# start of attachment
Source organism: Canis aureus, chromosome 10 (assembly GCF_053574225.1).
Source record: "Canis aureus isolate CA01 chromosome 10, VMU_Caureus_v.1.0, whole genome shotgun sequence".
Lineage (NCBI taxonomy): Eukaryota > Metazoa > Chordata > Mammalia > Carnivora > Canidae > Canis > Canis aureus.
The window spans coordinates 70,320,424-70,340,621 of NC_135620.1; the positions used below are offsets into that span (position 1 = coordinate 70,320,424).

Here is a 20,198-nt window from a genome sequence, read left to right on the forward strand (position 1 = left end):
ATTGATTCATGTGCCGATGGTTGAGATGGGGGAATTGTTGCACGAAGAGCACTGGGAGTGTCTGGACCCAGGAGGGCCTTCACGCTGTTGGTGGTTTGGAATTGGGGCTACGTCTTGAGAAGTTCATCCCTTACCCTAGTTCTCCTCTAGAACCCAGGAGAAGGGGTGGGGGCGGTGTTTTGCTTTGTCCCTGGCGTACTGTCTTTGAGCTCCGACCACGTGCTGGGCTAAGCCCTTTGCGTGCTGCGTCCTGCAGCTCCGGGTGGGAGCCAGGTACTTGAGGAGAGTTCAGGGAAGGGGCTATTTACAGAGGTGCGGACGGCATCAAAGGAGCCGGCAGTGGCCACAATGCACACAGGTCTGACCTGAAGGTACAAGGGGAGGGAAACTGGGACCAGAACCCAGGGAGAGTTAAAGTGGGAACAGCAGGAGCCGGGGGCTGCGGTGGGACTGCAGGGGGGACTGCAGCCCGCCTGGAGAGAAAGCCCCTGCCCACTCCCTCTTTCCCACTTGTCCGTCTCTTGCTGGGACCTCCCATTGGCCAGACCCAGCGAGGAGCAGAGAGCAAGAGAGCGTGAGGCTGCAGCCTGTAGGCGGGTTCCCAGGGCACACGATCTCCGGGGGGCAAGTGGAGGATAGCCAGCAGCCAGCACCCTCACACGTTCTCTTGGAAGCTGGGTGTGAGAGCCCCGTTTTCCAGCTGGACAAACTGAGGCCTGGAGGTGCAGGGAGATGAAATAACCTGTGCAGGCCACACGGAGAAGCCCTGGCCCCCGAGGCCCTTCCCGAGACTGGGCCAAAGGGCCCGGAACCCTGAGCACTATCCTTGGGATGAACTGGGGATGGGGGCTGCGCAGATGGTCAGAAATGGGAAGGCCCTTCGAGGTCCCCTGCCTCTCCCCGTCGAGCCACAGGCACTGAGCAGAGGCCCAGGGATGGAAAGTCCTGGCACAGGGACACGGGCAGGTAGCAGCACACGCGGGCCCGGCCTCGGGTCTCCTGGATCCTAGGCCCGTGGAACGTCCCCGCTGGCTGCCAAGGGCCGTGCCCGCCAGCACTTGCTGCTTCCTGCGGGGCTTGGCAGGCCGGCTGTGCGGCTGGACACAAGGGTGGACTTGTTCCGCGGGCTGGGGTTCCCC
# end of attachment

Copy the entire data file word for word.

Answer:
Source organism: Canis aureus, chromosome 10 (assembly GCF_053574225.1).
Source record: "Canis aureus isolate CA01 chromosome 10, VMU_Caureus_v.1.0, whole genome shotgun sequence".
Lineage (NCBI taxonomy): Eukaryota > Metazoa > Chordata > Mammalia > Carnivora > Canidae > Canis > Canis aureus.
The window spans coordinates 70,320,424-70,340,621 of NC_135620.1; the positions used below are offsets into that span (position 1 = coordinate 70,320,424).

Here is a 20,198-nt window from a genome sequence, read left to right on the forward strand (position 1 = left end):
ATTGATTCATGTGCCGATGGTTGAGATGGGGGAATTGTTGCACGAAGAGCACTGGGAGTGTCTGGACCCAGGAGGGCCTTCACGCTGTTGGTGGTTTGGAATTGGGGCTACGTCTTGAGAAGTTCATCCCTTACCCTAGTTCTCCTCTAGAACCCAGGAGAAGGGGTGGGGGCGGTGTTTTGCTTTGTCCCTGGCGTACTGTCTTTGAGCTCCGACCACGTGCTGGGCTAAGCCCTTTGCGTGCTGCGTCCTGCAGCTCCGGGTGGGAGCCAGGTACTTGAGGAGAGTTCAGGGAAGGGGCTATTTACAGAGGTGCGGACGGCATCAAAGGAGCCGGCAGTGGCCACAATGCACACAGGTCTGACCTGAAGGTACAAGGGGAGGGAAACTGGGACCAGAACCCAGGGAGAGTTAAAGTGGGAACAGCAGGAGCCGGGGGCTGCGGTGGGACTGCAGGGGGGACTGCAGCCCGCCTGGAGAGAAAGCCCCTGCCCACTCCCTCTTTCCCACTTGTCCGTCTCTTGCTGGGACCTCCCATTGGCCAGACCCAGCGAGGAGCAGAGAGCAAGAGAGCGTGAGGCTGCAGCCTGTAGGCGGGTTCCCAGGGCACACGATCTCCGGGGGGCAAGTGGAGGATAGCCAGCAGCCAGCACCCTCACACGTTCTCTTGGAAGCTGGGTGTGAGAGCCCCGTTTTCCAGCTGGACAAACTGAGGCCTGGAGGTGCAGGGAGATGAAATAACCTGTGCAGGCCACACGGAGAAGCCCTGGCCCCCGAGGCCCTTCCCGAGACTGGGCCAAAGGGCCCGGAACCCTGAGCACTATCCTTGGGATGAACTGGGGATGGGGGCTGCGCAGATGGTCAGAAATGGGAAGGCCCTTCGAGGTCCCCTGCCTCTCCCCGTCGAGCCACAGGCACTGAGCAGAGGCCCAGGGATGGAAAGTCCTGGCACAGGGACACGGGCAGGTAGCAGCACACGCGGGCCCGGCCTCGGGTCTCCTGGATCCTAGGCCCGTGGAACGTCCCCGCTGGCTGCCAAGGGCCGTGCCCGCCAGCACTTGCTGCTTCCTGCGGGGCTTGGCAGGCCGGCTGTGCGGCTGGACACAAGGGTGGACTTGTTCCGCGGGCTGGGGTTCCCC